This object has been achieved by the use of specific polyarylene ether ketones having a lower ratio of ether to ketone units than 2:1, for example, PEK, PEEKK and PEKEKK. The invention therefore relates to a hot melt adhesive based on a polyarylene ether ketone of the formula

--[--O--R(--L--Ar)x --O--Ar--CO--(--Ar--M)y --Ar--]-- (I)

in which Ar is an aromatic group and, in each case independently of one another, is a phenylene, diphenyl or naphthylene group, L or M is in each case --O-- or --CO-- and x and y independently of one another are zero or 1, 2, 3 or 4, the ether/ketone ratio is between the values 0.5 and 2 and is preferably 0.66 to 1 and the melt flowability (MVI 400/10 min) is 2 to 250.

The suitable polyarylene ether ketones preferably have melt volume indices MVI (400/10 min) of 2 to 100.

Adhesive bonds produced using PEK, PEEKK and PEKEKK as preferred hot melt adhesives not only have better heat resistance but also have higher shear strength values than the polyarylene ether ketone containing recurring units of the formula PEEK. They are also far superior to commercially available adhesives and hot melt adhesives synthesized on a different basis. The polyarylene ether ketones having the PEEKK or PEKEKK structure are particularly preferred.

Polyarylene ether ketone are partially crystalline thermoplastics of outstanding heat resistance. Polymers of this type have glass transition temperatures of above 130 C. and melting points of between 330 and 400 C. The suitable polyarylene ether ketones according to the invention in general have glass transition temperatures of above 150 C. and preferably of above 155 C. Their high thermal transition temperatures are the reason for the high heat distortion resistances of these materials. By virtue of their chemical and morphological structure, polyarylene ether ketones have considerable advantages compared with polyimides, which can achieve even high heat distortion resistances, they have the advantage, which is decisive for the processor, that they are moldable from the melt.

Compared with the amorphous high-temperature polymers, such as polyether sulfones or polyether imides, the partially crystalline polyarylene ether ketones have the advantage of higher mechanical strength, pronounced resistance to cracking in solvents and very good resistance to chemicals. The combination of these properties permits the use of polyarylene ether ketones in engine and machine construction.

The ether/ketone ratio plays a decisive role in the heat distortion resistance of polymers of the polyarylene ether ketone group. Adhesive bonds which are produced using PEK, PEEKK and PEKEKK as hot melt adhesives are able to withstand temperatures about 20 degrees high than those which have been produced using PEEK. The values of the glass transition temperatures, which determine the heat distortion resistances, are compared in Table 2.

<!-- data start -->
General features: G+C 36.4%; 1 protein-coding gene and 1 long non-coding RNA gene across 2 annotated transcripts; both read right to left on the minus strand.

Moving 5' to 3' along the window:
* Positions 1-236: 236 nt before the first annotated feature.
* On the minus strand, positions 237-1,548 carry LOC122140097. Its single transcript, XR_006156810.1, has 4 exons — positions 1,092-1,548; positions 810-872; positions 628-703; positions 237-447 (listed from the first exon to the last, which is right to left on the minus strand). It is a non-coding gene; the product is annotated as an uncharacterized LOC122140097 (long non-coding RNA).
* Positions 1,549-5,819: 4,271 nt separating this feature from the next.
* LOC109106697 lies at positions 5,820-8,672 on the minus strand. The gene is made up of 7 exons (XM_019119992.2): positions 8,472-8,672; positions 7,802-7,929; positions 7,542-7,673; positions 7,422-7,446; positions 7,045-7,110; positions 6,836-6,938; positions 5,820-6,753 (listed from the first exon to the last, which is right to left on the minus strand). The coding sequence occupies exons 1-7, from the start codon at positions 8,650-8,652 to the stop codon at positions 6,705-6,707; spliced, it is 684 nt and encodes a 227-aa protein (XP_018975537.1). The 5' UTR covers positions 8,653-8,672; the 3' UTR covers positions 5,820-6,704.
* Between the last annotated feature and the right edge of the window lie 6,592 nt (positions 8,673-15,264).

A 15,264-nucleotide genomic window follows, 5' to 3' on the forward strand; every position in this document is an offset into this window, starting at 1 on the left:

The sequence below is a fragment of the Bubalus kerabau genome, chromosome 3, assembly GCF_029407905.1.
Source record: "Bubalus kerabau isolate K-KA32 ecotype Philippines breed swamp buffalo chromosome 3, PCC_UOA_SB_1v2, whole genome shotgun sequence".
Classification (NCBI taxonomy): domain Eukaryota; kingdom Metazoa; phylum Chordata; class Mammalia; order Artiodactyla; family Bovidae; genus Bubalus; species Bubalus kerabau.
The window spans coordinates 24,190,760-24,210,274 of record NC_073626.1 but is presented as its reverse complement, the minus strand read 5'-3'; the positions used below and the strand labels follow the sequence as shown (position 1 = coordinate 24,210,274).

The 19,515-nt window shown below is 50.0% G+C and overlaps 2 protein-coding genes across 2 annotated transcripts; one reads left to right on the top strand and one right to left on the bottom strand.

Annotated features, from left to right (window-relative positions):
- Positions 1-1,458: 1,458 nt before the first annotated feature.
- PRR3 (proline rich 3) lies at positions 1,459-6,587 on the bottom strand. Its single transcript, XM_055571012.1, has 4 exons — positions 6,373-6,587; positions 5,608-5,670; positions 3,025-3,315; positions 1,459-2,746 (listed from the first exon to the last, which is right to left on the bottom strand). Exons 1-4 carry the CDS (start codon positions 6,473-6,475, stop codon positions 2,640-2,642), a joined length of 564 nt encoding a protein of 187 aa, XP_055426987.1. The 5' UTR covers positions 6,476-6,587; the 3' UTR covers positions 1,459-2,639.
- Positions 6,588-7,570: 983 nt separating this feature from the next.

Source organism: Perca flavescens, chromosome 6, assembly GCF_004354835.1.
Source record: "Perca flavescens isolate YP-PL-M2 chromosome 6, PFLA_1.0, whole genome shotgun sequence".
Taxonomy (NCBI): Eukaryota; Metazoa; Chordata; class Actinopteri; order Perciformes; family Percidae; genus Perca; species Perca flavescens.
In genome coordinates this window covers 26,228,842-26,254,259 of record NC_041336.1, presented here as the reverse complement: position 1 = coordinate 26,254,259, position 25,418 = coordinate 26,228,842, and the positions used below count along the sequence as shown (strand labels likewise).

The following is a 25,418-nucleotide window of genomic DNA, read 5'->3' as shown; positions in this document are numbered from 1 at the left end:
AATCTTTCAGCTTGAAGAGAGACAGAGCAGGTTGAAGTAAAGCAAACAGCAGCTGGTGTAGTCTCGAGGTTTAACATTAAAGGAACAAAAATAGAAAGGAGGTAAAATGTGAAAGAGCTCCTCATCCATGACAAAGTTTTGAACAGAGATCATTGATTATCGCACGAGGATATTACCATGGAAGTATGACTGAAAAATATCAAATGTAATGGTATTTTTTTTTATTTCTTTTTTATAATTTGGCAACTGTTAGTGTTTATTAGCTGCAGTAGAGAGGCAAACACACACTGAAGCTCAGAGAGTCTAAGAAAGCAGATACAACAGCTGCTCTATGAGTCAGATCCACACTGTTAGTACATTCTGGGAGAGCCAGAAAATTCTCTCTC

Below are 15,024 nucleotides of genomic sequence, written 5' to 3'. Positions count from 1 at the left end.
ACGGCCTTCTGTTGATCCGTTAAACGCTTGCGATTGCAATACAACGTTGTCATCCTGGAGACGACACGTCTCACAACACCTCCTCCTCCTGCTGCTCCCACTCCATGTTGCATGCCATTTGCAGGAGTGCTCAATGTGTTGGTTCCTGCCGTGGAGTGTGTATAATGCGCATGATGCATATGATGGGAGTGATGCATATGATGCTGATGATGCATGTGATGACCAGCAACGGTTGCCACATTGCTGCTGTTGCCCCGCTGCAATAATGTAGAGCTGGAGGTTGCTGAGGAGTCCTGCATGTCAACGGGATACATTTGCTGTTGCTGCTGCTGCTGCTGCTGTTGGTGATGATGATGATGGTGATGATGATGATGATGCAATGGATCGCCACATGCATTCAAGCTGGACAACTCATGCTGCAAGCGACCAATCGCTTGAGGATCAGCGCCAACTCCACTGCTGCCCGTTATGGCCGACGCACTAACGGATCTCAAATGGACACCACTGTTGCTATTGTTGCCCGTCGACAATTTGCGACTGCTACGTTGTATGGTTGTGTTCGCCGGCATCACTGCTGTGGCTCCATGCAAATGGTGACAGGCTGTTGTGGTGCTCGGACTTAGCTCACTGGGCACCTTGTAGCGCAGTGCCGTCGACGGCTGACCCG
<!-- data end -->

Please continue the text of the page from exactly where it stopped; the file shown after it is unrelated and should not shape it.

Polyarylene ether ketones having an ether/ketone ratio of less than 2 are therefore suitable for the production of heat-resistant adhesive bonds. The becomes clear on comparison of PEEK with PEEKK: compared with PEEK--corresponding to the prior art--PEEKK has the advantage that its heat distortion temperature is increased by about 20K.

The polyarylene ether ketones can be used not only on their own but also as mixtures. Copolyether ketones, which are composed of two or more recurring EK, EEKK, EKEKK and EKK units, are also suitable, arbitrary combinations being possible.

Polyarylene ether ketones in which not more than 5 mol% of the ether groups have been replaced by thioether groups and which are thus not subject to crosslinking are also suitable as hot melt adhesive according to the invention.

The hot melt adhesive can be used in the form of powder, granules, films and fibers. The particle size of the hot melt adhesive has a slight influence on the strength of the bond; a powder having an average particle size of 20 μm (d50 value) is preferred.

The hot melt adhesive can contain conventional fillers and/or reinforcing materials in amounts such that they do not impair the adhesive characteristics.

The preparation of a polyarylene ether ketone to be used according to the invention, for example PEEKK, can be carried out in a known manner, for example in accordance with EP-B 0 143 407 by a nucleophilic condensation reaction from hydroquinone and 1,4-bis(4'-chlorobenzoyl)benzene or 1,4-bis(4'-fluorobenzoyl)benzene. The polyarylene ether ketone has an inherent viscosity of at least 0.5, preferably 0.7 to 1.5 and in particular 0.8 to 1.2.

A further possiblity for the preparation of polyarylene ether ketones of the formula (I) comprises the Friedel-Crafts reaction of diacyl halides with aromatic compounds containing at least two hydrogen atoms, in the presence of a catalyst. (German Offenlegungsschrift 16 45 153, U.S. Pat. No. 3,953,400 and U.S. Pat. No. 3,956,240). Typical starting materials for the preparation of the polyarylene ether ketones by means of Friedel-Craft acylation are terephthaloyl chloride or phosgene and diphenyl ether, and optionally diphenoxy-biphenyl, diphenoxybenzene or p-phenoxybenzoyl chloride.